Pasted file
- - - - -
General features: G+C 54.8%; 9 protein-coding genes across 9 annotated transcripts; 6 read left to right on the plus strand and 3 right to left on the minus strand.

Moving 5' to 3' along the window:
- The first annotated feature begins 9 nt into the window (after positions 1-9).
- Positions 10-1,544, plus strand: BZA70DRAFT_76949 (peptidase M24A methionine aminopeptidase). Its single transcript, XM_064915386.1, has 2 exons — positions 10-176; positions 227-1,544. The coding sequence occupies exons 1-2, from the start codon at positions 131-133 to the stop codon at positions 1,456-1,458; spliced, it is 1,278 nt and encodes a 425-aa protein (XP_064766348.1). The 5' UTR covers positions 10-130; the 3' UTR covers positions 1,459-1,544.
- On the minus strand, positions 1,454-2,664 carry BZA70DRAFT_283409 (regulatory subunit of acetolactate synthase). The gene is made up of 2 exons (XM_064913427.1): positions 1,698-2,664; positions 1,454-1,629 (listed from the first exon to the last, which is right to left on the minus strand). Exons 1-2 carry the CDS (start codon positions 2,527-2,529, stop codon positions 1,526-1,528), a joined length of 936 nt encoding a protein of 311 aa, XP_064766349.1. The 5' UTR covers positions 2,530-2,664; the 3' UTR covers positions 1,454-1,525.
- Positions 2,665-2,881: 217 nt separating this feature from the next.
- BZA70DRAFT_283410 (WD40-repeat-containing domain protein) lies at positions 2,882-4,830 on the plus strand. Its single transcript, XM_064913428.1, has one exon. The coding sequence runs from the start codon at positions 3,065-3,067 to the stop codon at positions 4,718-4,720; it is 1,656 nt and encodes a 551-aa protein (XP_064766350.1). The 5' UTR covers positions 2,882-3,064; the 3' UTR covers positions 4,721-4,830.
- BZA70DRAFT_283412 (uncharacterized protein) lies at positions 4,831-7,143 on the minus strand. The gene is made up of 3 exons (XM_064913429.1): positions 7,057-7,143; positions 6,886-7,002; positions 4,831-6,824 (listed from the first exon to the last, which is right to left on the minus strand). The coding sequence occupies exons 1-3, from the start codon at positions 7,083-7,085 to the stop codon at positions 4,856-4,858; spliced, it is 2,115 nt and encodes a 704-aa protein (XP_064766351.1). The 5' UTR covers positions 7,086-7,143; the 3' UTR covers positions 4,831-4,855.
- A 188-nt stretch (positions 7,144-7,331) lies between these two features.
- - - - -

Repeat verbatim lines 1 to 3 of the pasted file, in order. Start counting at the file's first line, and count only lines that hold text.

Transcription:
General features: G+C 54.8%; 9 protein-coding genes across 9 annotated transcripts; 6 read left to right on the plus strand and 3 right to left on the minus strand.

Moving 5' to 3' along the window:
- The first annotated feature begins 9 nt into the window (after positions 1-9).